The doctrine of law of the case reflects the " 'sound policy that, when an issue is once litigated and decided, that should be the end of the matter.' " Indianapolis Power & Light, 898 F.2d at 529 (quoting Evans, 873 F.2d at 1014); see Rothner v. City of Chicago, 929 F.2d 297, 301-02 (7th Cir.1991). This "sound policy" would be easily circumvented if any new evidence introduced on remand could serve as a basis for escaping the force of the doctrine. This suggests that for an appellate court to reconsider its past decision, the evidence on remand must not only be different from the evidence presented in the initial trial, but so different and so central to the decision of the case as to leave the second appellate panel with "substantial doubt as to the correctness" of the prior decision. Evans, 873 F.2d at 1014. We cannot say that the Habers' informed doubts that the information contained in the state trial judge's affidavit would be accurate and unbiased meets this standard.
We reach this conclusion because we agree with the district court's view that the Haber affidavit proves too much. As the district court observed in its opinion on remand, accepting the Habers' premise would subject every affidavit filed in the course of litigation to challenge on the ground that the affiant's recall was suspect. More generally, the Habers' affidavit casts doubt not only upon the reliability of the state judge's recollection, but also upon the utility of the alternate procedure Weidner would have us require the district court to use, an evidentiary hearing at which he and his interrogators would testify about the circumstances that led to his confession. Some of the Habers' discussion relates specifically to judges, but the great majority applies to human memory in general. Simply put, the arguments the Habers make concerning the reliability of the state judge's affidavit are equally applicable to the testimony of the police officers who interrogated Weidner, the assistant state's attorney who transcribed his confession, and Weidner himself.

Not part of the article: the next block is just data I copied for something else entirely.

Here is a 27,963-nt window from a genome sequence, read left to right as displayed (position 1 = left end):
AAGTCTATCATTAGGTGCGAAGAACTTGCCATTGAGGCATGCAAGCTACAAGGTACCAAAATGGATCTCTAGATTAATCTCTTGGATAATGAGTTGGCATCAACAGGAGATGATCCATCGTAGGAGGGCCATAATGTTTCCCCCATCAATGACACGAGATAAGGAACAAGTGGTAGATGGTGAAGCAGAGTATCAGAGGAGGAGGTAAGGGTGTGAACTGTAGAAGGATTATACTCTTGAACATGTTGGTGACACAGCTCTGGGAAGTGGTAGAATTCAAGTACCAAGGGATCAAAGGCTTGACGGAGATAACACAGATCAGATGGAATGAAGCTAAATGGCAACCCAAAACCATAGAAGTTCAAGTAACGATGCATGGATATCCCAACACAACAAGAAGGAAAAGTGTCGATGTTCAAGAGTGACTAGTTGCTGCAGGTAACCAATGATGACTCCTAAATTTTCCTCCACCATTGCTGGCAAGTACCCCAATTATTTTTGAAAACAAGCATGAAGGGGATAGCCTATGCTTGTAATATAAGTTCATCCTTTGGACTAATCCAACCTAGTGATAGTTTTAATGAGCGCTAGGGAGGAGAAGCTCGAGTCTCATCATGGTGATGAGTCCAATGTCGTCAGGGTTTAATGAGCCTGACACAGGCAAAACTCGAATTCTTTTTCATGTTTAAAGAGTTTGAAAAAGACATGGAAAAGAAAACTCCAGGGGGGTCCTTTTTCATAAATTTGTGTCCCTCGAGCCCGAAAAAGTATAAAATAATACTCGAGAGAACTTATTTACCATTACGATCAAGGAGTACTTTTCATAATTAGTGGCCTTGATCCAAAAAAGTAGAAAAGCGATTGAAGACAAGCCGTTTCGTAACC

Weidner argues that, unlike the affidavit process we suggested in Weidner I, an evidentiary hearing would subject all witnesses to cross-examination. If the Habers' affidavit correctly assesses the capacity of human memory, however, this hearing is unlikely to provide reliable testimony concerning what occurred in the course of Weidner's interrogation. As to the bias that the Habers argue infects the state trial judge's affidavit, he is not the only one with an interest in the outcome of the hearing Weidner seeks. The state judge has only his reputation to protect. If Weidner's story is true, his police interrogators and the state's attorney have a greater incentive to hide their past misdeeds. Weidner himself, of course, has the strongest interest of all in having the hearing come out his way. The Habers' affidavit prefigures a hearing at which all the witnesses are unable to remember, or are too biased to relate accurately, the circumstances leading up to Weidner's confession.
In a sense then, the Habers' affidavit does call into question the affidavit procedure. It also calls into question the utility of all other procedures convened in a habeas case for the purpose of uncovering "material facts ... not adequately developed at the State court hearing," 28 U.S.C. Sec . 2254(d)(3), or reconciling factual disputes "not resolved in the State court hearing," id., Sec. 2254(d)(1).2 However, because the Habers' criticism is equally applicable to both the affidavit process we recommended in our prior opinion and the hearing he seeks, its effect on this case, where the alternatives posed by Weidner are the state judge's affidavit or a hearing (live or videotaped), favors neither Weidner nor the state. The narrow "new evidence" exception to the doctrine of the law of the case requires that the new evidence developed on remand cast more doubt upon the correctness of our prior ruling.